“The worst I’ve seen is 40 special ed students in one classroom,” Thornton said. “We don’t have enough adults in the building to keep the number of students we have safe or still learning.”

Last week, Gov. Mary Fallin signed a bill that raises teachers’ salaries by an average of $6,100. It also gives $1,250 raises for support staff and adds $50 million in education funding.

OEA president Alicia Priest called it a “good starting point,” but not enough. She said some classrooms don’t have enough textbooks, and that some books are more than 20 years old — affecting the quality of education for students.

Priest said the $50 million increase approved by the state last week “will buy less than one textbook per student in Oklahoma.”

“We’ve been cut over 28% in the last 10 years in education funding, and our schools just can’t maintain all of the supplies, instructional materials, textbooks, even copy paper,” she said. “Copies are limited in schools to maybe 30 a week.”

Kentucky: Where teachers feel ‘an outright assault on public education’

Frigid conditions didn’t deter teachers from protesters at the state Capitol on Monday, the last weekday of the Kentucky legislative session.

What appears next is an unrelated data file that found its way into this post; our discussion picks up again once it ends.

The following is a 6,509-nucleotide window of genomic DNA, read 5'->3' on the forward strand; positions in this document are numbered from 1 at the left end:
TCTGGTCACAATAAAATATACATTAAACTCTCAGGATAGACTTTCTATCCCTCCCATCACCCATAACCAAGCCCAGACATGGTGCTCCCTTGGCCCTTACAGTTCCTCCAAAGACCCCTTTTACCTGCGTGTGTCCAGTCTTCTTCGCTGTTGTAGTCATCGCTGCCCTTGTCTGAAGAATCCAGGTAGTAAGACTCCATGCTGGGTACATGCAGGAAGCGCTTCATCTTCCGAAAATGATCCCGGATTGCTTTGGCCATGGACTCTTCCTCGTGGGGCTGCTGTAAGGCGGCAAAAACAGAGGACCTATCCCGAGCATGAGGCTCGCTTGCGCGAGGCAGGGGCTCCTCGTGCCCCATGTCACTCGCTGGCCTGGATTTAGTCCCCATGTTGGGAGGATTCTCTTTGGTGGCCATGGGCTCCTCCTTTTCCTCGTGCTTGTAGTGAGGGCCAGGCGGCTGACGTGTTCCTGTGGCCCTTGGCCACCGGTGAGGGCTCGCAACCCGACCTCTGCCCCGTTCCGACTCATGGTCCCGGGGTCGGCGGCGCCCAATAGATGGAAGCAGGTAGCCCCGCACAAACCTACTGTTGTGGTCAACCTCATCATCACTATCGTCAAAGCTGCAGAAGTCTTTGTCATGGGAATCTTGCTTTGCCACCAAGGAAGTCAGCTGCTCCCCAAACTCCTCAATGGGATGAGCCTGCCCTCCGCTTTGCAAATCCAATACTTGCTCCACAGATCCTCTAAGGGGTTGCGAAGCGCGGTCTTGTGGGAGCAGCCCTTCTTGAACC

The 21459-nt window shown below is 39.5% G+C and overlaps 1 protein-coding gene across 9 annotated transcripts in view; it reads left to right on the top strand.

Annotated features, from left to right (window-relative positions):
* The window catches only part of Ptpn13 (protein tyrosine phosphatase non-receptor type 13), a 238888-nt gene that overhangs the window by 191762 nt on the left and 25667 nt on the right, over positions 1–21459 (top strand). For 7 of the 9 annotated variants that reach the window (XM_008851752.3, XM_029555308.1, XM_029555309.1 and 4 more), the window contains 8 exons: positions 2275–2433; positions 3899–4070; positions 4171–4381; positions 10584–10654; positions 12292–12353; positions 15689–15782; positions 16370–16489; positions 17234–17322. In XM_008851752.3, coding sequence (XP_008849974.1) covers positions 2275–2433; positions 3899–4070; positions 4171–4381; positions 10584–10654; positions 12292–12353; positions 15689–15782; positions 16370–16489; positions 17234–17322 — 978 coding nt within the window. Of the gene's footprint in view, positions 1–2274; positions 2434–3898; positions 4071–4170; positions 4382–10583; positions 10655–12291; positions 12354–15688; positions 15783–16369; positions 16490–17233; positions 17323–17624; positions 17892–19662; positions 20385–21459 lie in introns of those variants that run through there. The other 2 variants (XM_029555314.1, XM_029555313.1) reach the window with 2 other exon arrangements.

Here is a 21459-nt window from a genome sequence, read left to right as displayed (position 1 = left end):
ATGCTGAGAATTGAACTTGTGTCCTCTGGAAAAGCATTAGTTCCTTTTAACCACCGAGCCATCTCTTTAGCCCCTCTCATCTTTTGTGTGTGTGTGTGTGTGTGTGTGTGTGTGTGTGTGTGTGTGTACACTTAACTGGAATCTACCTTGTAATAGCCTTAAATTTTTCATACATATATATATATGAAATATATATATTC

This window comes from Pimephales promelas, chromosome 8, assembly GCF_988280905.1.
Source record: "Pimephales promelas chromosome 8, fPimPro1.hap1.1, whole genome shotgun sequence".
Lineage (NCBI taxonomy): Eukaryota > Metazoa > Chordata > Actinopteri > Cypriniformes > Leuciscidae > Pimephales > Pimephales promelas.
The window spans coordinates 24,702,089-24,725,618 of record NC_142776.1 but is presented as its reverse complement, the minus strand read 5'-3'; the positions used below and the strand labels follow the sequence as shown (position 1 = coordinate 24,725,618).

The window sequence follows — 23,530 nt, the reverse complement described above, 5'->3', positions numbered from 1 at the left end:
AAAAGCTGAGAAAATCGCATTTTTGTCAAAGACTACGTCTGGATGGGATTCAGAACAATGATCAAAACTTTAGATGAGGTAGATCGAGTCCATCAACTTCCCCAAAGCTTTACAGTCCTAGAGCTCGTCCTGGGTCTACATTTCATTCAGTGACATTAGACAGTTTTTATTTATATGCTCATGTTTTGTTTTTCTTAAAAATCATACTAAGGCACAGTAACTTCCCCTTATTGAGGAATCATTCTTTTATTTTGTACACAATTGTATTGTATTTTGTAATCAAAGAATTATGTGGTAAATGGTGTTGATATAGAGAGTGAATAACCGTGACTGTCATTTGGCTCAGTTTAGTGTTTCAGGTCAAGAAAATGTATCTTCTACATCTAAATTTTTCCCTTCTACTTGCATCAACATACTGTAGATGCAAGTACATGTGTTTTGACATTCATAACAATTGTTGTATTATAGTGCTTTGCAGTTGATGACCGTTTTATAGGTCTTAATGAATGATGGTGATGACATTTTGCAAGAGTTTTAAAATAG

“At this point, we are continuing to protest until our voices are heard,” said Gerry Brooks, principal at Liberty Elementary in Lexington. “This is been going on an awful long time, and we’re not really being heard.”

Kentucky Education Association President Stephanie Winkler said the lawmakers’ sudden reform to teachers’ pensions was like a “bomb that exploded on public service.”

According to the plan:

  • There will be no changes to annual cost of living adjustments, which will remain at 1.5%.
  • New hires will have to enter a hybrid cash balance plan, in which members contribute a specified amount into their account.
  • Teachers will have a limited number of sick days they can put toward their retirement.

The bill, passed mostly on party lines, has gone to Gov. Matt Bevin — who supports reforming the pension system. State leaders say it’s critical to fix the pension crisis, which has as one of the worst shortfalls in the US.

Furious over the changes, educators called out of work sick or requested substitutes, forcing schools to close in more than 20 counties Friday.

By Monday, at least 25 Kentucky school districts closed due to the walkout at the state Capitol. Those teachers were joined by many more colleagues from across the state who were on spring break.

In addition to the outcry over the pension bill, teachers are also demanding more funding for schools to help pay for textbooks, technology and school programs.

First-year teacher Diane Young said she’s already used to spending her own money on classroom supplies.

“It’s just an outright assault on public education. Communities, states need public education,” she said.

“And instead of finding logical sources for funding, they just want to cut and take away. And it’s awful, because our kids deserve better. Our state deserves better.”

CNN’s Linh Tran and Polo Sandoval in Frankfort, Kentucky, and CNN’s David Williams and Tina Burnside in Atlanta contributed to this report.